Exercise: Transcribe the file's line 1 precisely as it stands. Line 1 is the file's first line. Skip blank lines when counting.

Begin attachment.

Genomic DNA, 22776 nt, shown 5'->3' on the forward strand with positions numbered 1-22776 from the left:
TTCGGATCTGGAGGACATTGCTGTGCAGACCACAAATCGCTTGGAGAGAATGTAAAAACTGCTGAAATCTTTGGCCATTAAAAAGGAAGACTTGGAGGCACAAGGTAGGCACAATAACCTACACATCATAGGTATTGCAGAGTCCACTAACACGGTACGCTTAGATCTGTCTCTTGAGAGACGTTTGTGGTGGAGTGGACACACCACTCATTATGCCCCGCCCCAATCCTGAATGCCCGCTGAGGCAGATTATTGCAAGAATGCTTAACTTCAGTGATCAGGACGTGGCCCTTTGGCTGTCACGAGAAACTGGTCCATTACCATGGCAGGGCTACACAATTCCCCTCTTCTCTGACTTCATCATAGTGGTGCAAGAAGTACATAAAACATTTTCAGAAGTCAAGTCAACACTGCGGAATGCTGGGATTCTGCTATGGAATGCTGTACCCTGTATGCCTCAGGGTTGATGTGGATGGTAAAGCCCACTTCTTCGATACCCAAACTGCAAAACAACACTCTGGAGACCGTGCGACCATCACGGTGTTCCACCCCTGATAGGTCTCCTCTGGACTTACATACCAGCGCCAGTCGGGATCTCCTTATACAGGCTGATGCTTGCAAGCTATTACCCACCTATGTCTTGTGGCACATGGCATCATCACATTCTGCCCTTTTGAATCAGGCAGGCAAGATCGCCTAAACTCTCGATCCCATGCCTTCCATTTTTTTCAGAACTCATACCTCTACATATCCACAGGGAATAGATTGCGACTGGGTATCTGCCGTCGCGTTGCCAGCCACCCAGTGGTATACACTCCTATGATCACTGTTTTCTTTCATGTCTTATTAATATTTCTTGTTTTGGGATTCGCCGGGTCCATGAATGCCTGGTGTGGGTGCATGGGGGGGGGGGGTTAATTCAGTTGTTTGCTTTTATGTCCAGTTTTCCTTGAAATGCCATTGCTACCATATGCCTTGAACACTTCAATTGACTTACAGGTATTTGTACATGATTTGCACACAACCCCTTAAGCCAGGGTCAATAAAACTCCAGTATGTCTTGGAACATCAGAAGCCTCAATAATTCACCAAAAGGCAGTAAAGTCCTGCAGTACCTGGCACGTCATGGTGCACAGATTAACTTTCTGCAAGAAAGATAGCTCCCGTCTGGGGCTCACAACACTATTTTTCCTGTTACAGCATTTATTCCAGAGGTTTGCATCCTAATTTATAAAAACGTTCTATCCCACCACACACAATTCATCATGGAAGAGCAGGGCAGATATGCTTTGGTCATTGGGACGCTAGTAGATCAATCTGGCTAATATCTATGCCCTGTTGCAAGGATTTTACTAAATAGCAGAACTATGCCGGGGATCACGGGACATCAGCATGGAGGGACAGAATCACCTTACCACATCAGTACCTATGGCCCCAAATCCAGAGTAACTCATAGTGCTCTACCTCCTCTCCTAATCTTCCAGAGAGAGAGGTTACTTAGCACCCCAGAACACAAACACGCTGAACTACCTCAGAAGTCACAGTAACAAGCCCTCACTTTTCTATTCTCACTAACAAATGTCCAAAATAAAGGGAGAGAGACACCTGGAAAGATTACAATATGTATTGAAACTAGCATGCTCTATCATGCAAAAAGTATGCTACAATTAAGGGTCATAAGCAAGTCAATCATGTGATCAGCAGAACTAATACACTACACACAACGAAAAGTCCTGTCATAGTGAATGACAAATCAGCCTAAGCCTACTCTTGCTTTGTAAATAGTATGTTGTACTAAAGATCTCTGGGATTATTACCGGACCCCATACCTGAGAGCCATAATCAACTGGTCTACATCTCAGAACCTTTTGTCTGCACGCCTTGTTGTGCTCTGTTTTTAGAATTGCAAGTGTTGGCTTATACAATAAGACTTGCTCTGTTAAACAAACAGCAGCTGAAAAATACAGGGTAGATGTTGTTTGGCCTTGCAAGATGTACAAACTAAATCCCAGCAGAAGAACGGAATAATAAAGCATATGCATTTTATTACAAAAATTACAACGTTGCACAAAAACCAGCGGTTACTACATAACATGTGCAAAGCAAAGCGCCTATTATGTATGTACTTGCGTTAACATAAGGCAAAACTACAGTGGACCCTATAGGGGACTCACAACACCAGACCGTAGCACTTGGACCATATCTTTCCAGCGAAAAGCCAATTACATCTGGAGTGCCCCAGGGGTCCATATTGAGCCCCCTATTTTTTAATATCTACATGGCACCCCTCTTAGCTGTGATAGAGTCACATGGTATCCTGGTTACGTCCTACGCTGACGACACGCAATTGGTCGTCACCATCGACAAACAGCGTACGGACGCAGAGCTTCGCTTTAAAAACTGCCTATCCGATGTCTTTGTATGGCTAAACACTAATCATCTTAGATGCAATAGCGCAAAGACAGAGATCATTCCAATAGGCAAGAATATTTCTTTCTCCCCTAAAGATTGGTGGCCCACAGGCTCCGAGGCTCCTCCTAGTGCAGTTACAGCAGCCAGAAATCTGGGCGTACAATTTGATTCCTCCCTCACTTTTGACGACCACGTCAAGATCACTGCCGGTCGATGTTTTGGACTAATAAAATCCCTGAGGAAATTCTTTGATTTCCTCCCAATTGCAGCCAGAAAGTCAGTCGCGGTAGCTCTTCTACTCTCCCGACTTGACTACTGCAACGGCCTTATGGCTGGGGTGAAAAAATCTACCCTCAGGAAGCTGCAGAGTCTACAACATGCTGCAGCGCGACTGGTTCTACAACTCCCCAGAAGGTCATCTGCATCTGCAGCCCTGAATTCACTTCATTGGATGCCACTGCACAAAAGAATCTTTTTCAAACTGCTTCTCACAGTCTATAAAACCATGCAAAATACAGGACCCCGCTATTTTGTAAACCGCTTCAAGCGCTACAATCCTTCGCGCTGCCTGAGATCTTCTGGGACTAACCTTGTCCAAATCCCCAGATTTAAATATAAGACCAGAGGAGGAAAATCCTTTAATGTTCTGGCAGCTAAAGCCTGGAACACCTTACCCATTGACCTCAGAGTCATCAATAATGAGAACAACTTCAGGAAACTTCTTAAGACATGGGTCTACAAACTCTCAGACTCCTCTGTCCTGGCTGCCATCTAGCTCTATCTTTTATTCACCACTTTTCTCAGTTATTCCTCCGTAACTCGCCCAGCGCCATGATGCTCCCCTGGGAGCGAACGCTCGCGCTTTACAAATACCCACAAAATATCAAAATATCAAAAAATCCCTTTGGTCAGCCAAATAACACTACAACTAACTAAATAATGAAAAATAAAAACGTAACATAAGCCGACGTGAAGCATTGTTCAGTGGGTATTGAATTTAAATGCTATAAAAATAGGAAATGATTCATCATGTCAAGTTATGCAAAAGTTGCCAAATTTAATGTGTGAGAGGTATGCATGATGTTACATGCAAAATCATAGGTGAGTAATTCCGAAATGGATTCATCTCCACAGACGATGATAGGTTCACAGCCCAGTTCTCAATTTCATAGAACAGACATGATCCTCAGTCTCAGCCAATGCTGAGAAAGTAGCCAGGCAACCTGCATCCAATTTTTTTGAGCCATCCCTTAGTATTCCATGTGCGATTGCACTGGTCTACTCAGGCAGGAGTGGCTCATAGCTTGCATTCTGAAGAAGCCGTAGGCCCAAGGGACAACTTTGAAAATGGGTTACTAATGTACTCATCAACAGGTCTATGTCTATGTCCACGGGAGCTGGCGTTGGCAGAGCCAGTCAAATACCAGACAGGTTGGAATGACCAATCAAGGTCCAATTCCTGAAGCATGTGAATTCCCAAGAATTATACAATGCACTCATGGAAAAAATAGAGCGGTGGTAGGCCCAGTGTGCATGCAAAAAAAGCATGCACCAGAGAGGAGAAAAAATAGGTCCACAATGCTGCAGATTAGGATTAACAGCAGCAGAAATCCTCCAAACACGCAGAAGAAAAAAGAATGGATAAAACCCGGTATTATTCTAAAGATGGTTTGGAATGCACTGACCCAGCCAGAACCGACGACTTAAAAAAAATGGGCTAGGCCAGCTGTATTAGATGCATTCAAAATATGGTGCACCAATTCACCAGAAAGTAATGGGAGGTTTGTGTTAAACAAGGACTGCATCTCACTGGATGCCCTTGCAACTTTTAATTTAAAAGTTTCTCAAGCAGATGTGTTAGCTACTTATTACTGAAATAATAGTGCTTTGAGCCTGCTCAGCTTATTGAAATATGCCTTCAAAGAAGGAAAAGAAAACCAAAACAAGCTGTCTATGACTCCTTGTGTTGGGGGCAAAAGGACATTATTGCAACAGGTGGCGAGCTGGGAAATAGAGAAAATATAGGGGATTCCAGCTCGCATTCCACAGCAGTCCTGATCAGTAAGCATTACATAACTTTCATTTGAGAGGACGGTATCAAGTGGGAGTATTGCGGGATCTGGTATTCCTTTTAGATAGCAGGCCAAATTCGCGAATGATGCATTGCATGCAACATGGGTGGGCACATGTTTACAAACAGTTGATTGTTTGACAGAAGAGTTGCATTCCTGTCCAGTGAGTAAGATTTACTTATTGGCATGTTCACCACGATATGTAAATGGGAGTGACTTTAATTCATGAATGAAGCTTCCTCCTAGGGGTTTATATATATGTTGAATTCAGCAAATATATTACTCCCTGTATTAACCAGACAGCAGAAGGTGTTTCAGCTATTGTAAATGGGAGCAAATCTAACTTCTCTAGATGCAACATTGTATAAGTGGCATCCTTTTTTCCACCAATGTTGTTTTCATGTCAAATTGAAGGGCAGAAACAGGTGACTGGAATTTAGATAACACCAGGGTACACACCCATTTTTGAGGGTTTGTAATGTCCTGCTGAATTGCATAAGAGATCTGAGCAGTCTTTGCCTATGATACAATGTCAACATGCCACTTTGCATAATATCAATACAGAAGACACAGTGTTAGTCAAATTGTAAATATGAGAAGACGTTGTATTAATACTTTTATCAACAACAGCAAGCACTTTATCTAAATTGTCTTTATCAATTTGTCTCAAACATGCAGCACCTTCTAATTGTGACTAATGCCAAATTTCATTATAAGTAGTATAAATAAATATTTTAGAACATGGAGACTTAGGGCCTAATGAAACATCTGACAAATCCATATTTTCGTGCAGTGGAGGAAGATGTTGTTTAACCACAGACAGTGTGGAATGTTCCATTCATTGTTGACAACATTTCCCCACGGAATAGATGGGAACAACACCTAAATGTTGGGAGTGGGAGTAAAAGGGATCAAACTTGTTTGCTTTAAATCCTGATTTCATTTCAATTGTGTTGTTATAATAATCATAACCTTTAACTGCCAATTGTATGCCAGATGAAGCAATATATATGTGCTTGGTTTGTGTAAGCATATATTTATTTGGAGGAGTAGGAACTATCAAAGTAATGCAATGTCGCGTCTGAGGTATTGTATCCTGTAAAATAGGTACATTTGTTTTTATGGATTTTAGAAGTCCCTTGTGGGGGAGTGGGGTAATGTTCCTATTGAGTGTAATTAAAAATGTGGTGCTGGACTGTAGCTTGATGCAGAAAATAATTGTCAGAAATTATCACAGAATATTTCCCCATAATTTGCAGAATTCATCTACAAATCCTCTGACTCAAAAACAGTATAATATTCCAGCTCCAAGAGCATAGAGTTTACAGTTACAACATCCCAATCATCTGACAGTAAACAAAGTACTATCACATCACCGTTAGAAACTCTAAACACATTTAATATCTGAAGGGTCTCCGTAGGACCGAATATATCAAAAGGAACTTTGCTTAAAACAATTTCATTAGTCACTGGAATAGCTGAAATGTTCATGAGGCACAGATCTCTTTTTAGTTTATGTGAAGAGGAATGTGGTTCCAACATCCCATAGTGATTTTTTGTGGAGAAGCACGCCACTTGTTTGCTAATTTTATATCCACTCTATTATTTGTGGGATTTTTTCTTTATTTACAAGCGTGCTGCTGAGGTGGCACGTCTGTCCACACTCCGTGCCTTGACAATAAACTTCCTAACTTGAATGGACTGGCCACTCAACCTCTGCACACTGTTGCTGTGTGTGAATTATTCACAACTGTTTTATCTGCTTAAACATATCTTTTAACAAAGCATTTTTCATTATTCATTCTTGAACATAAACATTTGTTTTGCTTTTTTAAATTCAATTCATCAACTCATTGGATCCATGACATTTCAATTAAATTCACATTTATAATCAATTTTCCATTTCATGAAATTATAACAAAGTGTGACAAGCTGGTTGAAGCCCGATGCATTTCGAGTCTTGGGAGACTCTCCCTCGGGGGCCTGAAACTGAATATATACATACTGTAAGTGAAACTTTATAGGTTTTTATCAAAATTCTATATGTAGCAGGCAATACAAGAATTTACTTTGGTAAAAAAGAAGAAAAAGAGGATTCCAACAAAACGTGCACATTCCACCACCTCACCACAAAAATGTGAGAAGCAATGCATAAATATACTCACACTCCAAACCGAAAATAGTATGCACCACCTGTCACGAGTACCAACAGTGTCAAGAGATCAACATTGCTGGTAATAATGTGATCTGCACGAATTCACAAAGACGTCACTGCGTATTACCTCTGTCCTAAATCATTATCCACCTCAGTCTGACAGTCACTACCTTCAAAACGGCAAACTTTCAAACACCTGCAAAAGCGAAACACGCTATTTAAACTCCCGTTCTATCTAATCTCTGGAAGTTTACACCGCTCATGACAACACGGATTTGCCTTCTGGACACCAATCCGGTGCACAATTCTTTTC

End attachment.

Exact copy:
Genomic DNA, 22776 nt, shown 5'->3' on the forward strand with positions numbered 1-22776 from the left: